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While well known as an American lunchbox classic, canned tuna actually has an international presence. In France, it is the basis of pan bagnat, a Gallic version of America’s infamous tuna fish salad sandwich. Read on for a detailed look at this tasty French classic, along with an authentic recipe.

Bleecker Street in New York’s Greenwich Village seems to exist in another land, far away from the big city. Tree-shaded sidewalks sidle up against manicured brick townhouses and cute stores with clever names like “La Petit Puppy” and “Marie’s Crisis Café.” This is a land of twee, quirky little restaurants, long on charm and – all too often – short on invention.

But I was there for the tuna fish. More precisely, the canned tuna fish.

While well known as an American lunchbox classic, canned tuna actually has an international presence. In France, it is the basis of pan bagnat, a Gallic version of America’s infamous tuna fish salad sandwich. Like the American version, it is a workingman’s standard — a lunch that is convenient, easy to make and doesn’t require fresh ingredients. But that’s where the similarities end.

While American tuna fish salad leans heavily on refrigerated ingredients like mayonnaise and relish, the French version takes its taste profile from canned, preserved ingredients, like olives and capers, that don’t require refrigeration. In fact, the sandwich’s pickled, brined and cured flavors evoke another classic “working girl’s” dish – Italy’s pasta alla puttanesca, a.k.a. “whore-style pasta,” so named because the “lazy” women who make puttanesca can’t be bothered to go to the market every day.

Unfortunately, pan bagnat isn’t easy to find in the U.S., least of all in actual working class neighborhoods. And so it was that I found myself in moneyed, cutesy Greenwich Village. My destination, L’AOC, fit perfectly with the vibe of the neighborhood: the façade was cheeky-yet-austere, with lots of little windows and blue paint. Inside, the scarred wooden tables and half-paneled interior evoked the kind of neighborhood bistro where Julia Child might have wooed her husband (or at least the kind of place where Meryl Streep might have played Julia Child wooing her husband). The maître d’ sported a white shirt and vest, as well as a passable French accent, and with a little squinting, it wasn’t hard to imagine L’AOC transported to the Left Bank.

The waiter offered all the standards — the escargots, the confit de canard, the coq au vin — but I was a man on a mission. I was there for the tuna fish, a pan bagnat that, unlike most of its competitors, hews pretty closely to the original. I quailed a bit at the price: $15 for a tuna fish sandwich is steep, but this was for research, and money (well, up to $20, at least) was no object.

When the sandwich came, it looked lovely: a shiny baguette laden with roasted red peppers, tomatoes, onions, boiled egg, olive tapenade, briny canned tuna, and a few slices of anchovy. Unlike most New York pan bagnats, it wasn’t dolled up with avocado or fresh basil or shredded chicken or lardons. It was pretty and vibrant and more or less true to form. Still, something was missing.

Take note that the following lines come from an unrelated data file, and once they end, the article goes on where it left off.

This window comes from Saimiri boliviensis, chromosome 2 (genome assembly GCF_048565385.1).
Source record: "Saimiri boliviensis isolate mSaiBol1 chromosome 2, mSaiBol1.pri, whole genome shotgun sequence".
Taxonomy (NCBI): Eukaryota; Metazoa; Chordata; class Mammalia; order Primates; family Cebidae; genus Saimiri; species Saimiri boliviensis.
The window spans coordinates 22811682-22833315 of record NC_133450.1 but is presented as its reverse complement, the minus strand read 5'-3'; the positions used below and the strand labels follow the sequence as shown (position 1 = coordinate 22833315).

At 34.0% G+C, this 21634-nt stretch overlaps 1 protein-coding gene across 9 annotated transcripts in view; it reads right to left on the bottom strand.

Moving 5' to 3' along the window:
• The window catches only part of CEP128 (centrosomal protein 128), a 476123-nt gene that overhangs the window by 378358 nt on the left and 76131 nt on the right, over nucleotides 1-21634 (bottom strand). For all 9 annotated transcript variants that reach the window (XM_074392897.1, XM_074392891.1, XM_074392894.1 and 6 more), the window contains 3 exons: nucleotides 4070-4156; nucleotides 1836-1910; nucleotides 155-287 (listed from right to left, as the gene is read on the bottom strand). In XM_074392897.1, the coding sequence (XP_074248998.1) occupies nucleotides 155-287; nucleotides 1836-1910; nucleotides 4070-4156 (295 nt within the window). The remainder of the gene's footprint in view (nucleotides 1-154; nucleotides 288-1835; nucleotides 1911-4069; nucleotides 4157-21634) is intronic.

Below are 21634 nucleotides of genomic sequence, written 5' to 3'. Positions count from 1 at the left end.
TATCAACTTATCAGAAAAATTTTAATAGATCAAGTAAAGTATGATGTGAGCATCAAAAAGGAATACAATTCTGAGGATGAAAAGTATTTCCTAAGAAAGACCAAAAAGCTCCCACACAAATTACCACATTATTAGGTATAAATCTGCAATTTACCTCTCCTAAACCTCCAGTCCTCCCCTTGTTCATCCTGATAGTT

Pan bagnat, as we’ve already discussed, is a workingman’s sandwich: long on flavor, low on price and made to sit at the bottom of a lunchbox. Traditionally, it’s fairly ugly: made at least a few hours ahead of time, it’s designed to rest overnight in order to give the flavors a chance to meld, not to mention soak through the crusty, hard bread encasing them. In fact, that’s where the sandwich gets its name: in an early French dialect, the term “pan banhat” meant “wet bread.” Unfortunately, L’AOC’s sandwich was dry as a bone.

Beyond that, the classic pan bagnat is a bit overstuffed, a glorious mass of fish and veggies that pushes the boundaries of the bread. L’AOC’s version was tasteful and polite, a genteel construction with picturesque profusions of pepper and egg hinting at the wonders within. While L’AOC had managed to maintain most of the original ingredients of the sandwich, they had missed the point: the clean, tasteful, manicured morsel on my plate bore no relation to the lusty riot of flavors and textures that it claimed to evoke.

Luckily, I wasn’t forced to rely on L’AOC’s interpretation. One of the most wonderful things about the pan bagnat is that its reliance on preserved foods means that most of the classic ingredients are available at a standard grocery store. After trying the Greenwich Village version, I hauled out the recipe that I’ve used for years and put together a more authentic – and much cheaper – version. If you’re interested, I’ve enclosed the recipe below.

Pan Bagnat

1 loaf crusty French bread, ideally about 12 inches by 4 inches
1/4 cup olive oil
4 garlic cloves, minced or pressed
2 five-ounce cans olive oil-packed tuna fish, drained
1 red onion, very thinly sliced
1 ounce anchovy fillets, drained and chopped
2 tablespoons brine-cured capers, drained
One small jar (7.25 oz) roasted red peppers, drained
3/4 cup mixed olives, pitted and chopped
2 tomatoes, thinly sliced (optional)
2 hard boiled eggs, chopped (optional)


  1. Slice French loaf in half lengthwise and scoop out the interior, leaving the outer crust intact.
  2. Combine olive oil and garlic, then brush inside of bread, adding more oil if necessary to completely cover interior.
  3. Crumble tuna fish and spread over bottom half of bread. Layer onions and tomatoes (if using). Combine chopped anchovy with capers, then spread the mix over the tomatoes.
  4. Layer with boiled eggs, if using, then roasted red peppers, and finally olives. Place final bread half on top.
  5. Cut sandwich in half, and wrap each half with plastic wrap or place in ziplock bag.
  6. Let sit at room temperature for 2-3 hours, or refrigerate overnight.

Serves 2 generously, 3-4 with lighter appetites.

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